- When you inhale, you increase your volume, which makes you displace more water, which increases the buoyant force on you. The air you inhale has very little mass, so it doesn't really add anything to your weight. The net upward force increases.(5 votes)

- At8:00, to summarize Archimedes principle- for every submerged object the weight of water displacement equals the object's weight? Is that right? Thanks.(0 votes)
- No. Nothing was talked about the object's weight. It summarizes saying that the buoyancy force acting on the submerged object is equal to weight of displaced liquid, which depends only on the volume of the object. That is not the only force acting in the object though, there is also the object's weight but it was not mentioned so far.(6 votes)

- how does he know that the pressure of the cube at the bottom is higher than the pressure on top?(3 votes)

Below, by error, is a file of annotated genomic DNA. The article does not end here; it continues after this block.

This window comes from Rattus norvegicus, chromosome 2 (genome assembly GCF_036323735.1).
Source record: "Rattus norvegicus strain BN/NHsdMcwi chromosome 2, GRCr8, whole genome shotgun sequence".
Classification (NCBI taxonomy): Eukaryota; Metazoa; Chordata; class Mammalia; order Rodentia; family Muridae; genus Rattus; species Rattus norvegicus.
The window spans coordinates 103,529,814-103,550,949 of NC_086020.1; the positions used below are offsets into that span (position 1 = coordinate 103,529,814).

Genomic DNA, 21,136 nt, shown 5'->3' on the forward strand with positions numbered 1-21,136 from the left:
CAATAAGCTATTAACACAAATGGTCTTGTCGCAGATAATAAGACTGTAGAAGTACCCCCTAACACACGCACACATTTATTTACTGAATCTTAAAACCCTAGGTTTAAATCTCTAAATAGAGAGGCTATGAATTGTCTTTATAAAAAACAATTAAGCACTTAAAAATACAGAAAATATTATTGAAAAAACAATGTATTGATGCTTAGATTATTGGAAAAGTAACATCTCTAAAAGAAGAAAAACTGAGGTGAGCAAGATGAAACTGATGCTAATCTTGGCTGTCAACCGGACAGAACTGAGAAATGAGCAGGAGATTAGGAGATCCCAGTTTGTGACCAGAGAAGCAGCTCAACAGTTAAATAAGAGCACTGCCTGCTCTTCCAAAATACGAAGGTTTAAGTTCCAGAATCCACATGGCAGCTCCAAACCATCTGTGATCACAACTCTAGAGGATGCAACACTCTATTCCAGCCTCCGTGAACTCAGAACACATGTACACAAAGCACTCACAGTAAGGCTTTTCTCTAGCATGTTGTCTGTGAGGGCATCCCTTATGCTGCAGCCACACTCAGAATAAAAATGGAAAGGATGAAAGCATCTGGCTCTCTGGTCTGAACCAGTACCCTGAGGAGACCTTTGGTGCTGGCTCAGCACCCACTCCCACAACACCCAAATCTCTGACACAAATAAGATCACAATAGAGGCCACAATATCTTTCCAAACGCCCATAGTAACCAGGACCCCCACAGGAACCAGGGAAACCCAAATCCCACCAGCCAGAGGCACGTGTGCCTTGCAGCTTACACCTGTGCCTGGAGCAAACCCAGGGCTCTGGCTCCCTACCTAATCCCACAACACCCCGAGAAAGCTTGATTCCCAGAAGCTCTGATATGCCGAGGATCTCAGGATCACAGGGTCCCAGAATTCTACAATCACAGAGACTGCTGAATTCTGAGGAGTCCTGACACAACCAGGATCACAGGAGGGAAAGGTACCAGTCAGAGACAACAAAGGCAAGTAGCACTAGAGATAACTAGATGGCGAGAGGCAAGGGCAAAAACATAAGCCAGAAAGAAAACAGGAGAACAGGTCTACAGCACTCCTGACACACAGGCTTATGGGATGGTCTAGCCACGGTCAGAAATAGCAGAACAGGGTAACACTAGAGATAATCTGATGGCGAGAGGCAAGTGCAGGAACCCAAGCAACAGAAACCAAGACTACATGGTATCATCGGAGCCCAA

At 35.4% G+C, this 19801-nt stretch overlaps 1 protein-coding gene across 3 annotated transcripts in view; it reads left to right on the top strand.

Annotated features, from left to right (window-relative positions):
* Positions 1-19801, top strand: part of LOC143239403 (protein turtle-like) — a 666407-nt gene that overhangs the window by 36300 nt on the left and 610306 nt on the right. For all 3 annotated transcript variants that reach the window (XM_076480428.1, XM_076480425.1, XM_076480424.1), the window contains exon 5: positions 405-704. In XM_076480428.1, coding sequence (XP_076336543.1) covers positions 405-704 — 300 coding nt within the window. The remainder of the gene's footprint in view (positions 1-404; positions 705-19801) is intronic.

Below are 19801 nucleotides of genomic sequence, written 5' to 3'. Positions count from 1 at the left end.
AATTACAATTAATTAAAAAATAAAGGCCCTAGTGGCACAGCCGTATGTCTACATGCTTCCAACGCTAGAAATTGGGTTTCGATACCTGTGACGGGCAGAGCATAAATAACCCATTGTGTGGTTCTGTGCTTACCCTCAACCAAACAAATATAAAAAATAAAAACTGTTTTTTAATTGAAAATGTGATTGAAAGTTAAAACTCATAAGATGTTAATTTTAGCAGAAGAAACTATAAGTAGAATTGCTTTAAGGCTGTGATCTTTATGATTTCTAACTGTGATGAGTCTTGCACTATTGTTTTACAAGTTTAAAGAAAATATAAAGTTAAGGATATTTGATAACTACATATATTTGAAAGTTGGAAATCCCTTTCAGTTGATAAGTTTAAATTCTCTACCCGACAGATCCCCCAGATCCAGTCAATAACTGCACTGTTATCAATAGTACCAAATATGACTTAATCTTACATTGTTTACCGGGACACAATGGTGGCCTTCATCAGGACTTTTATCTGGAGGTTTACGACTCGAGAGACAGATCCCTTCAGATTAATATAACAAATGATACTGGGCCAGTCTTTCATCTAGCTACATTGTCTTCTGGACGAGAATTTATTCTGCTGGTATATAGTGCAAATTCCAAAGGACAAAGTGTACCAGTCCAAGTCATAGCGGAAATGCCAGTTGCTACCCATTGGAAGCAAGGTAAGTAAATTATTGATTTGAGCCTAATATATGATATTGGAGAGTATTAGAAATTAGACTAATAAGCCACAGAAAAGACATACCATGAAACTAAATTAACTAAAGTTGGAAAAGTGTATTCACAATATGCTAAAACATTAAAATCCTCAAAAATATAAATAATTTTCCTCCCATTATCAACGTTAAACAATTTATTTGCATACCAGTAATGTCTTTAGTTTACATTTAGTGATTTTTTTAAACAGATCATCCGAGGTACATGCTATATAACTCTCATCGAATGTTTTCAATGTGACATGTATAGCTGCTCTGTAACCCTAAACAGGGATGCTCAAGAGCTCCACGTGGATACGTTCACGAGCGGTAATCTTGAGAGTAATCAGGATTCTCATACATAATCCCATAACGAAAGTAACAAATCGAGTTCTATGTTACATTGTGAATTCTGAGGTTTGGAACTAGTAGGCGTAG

- Pressure is directly proportional to the depth below the surface of the liquid. The deeper we go down, the higher the pressure. The larger the cube, the more the pressure difference between the top and bottom.(3 votes)

- At8:08, Sal says the net upward force of submerged objects equals the weight of
**liquid**displaced. Would it be accurate to say this applies to**gases**too since we're talking about weight, and possible compression wouldn't change weight?(2 votes)- That is correct. Archimedes' principle is a law of ideal fluids. Fluids aren't just liquids, they also include gases.(3 votes)